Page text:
The next founding member we will hear about is Alan Farrell. At the outset he attended a workshop in Port Glasgow, supervised by a qualified shipwright who clearly had the skills and knowledge to undertake the project. Undaunted, although perhaps a bit apprehensive, he began his pathfinding journey.
Like a few of us in the club, his rowing skills and experience were firmly founded in the traditional manner of a Glasgow corporation pond with a man yelling “come in number 38 yer time is up”.
“TCRC came at an ideal time” for Alan who had just completed a lengthy police career. The camaraderie, community and learning traditional skills provided a welcome second act after thirty years of public service. Alan’s DIY skills came in useful but he soon learned “it wasn’t as like IKEA as he was expecting”. Now for Alan it’s a great way of keeping fit and for meeting different people.
Alan is delighted that “the club has flourished into a thriving group of both men and women enjoying casual and more competitive rowing”. He emphasised that “our lady members form the backbone of the club and are some of the most dedicated members”.
Echoing the other views shared in this article, Alan is keen to see members embrace the history and tradition of the club and support all aspects. He was previously a keen regatta participant but age and health have curtailed this. He is delighted at the “dedicated team of accomplished rowers who have made the club extremely competitive”.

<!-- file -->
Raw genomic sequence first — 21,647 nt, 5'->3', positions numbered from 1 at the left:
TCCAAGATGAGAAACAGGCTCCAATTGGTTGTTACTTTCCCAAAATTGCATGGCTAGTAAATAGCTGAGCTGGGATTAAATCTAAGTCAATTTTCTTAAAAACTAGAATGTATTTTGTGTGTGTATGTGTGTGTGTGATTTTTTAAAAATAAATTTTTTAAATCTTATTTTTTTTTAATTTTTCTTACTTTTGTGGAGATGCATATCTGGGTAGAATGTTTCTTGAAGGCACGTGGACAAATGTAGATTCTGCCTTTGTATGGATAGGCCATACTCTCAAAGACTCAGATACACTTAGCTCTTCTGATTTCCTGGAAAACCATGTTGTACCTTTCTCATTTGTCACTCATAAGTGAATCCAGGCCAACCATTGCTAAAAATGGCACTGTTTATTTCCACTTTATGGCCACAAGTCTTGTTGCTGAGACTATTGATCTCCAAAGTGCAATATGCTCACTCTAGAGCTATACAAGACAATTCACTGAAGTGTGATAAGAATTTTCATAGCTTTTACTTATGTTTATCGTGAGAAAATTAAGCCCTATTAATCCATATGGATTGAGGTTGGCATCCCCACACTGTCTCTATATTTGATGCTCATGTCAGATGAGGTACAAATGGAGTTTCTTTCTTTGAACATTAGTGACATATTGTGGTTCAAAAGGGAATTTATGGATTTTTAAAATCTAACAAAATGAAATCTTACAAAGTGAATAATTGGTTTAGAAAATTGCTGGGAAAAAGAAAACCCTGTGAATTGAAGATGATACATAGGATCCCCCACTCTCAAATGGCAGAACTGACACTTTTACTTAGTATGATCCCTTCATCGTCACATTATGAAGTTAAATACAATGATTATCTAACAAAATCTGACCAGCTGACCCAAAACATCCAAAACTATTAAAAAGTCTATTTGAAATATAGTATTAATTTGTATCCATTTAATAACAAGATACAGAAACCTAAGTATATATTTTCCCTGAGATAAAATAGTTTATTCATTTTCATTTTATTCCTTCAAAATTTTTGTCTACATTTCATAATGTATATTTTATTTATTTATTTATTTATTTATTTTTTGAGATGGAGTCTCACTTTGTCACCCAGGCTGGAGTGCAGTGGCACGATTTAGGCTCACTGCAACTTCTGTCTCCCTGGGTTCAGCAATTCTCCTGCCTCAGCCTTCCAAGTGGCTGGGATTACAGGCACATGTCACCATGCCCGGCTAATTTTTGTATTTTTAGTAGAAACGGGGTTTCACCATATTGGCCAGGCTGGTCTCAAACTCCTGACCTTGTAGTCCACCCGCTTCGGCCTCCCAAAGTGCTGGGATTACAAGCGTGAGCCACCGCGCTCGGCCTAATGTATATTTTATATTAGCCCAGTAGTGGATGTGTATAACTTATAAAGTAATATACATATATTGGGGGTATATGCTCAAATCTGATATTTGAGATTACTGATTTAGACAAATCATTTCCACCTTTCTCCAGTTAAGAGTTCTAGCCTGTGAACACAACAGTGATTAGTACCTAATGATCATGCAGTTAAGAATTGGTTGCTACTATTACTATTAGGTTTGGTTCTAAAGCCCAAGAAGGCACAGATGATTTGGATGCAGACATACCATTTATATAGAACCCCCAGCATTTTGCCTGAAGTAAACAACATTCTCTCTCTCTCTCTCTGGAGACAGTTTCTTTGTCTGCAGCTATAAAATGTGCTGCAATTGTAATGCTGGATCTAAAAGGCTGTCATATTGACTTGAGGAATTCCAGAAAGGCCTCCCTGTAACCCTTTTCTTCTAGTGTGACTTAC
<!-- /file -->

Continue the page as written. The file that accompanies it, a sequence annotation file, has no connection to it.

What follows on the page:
Alan’s dream team is a great group and as you will see will be a bit cramped when he joins them. As a founding member we will allow him the privilege of an extra crew member.
Alan’s Dream Team Rowers
Viking Invading Chief
Captain Edward Smith
Captain Bligh skippered a rowing boat for thousands of miles adrift in the South Pacific so hopefully they should make it around Lady Isle. Let’s hope there isn’t a “Mr Christian” in the boat and we need the RNLI to rescue them. Captain Pugwash (younger members may need to Google) is an amusing choice and Captain Smith of the Titanic may, like Mr Bligh, require Troon RNLI. Just to make it more interesting and keep everyone motivated Alan has asked for an invading experienced Viking chief. Noah is a clear choice for keeping a rather diverse group in order. An eclectic crew indeed.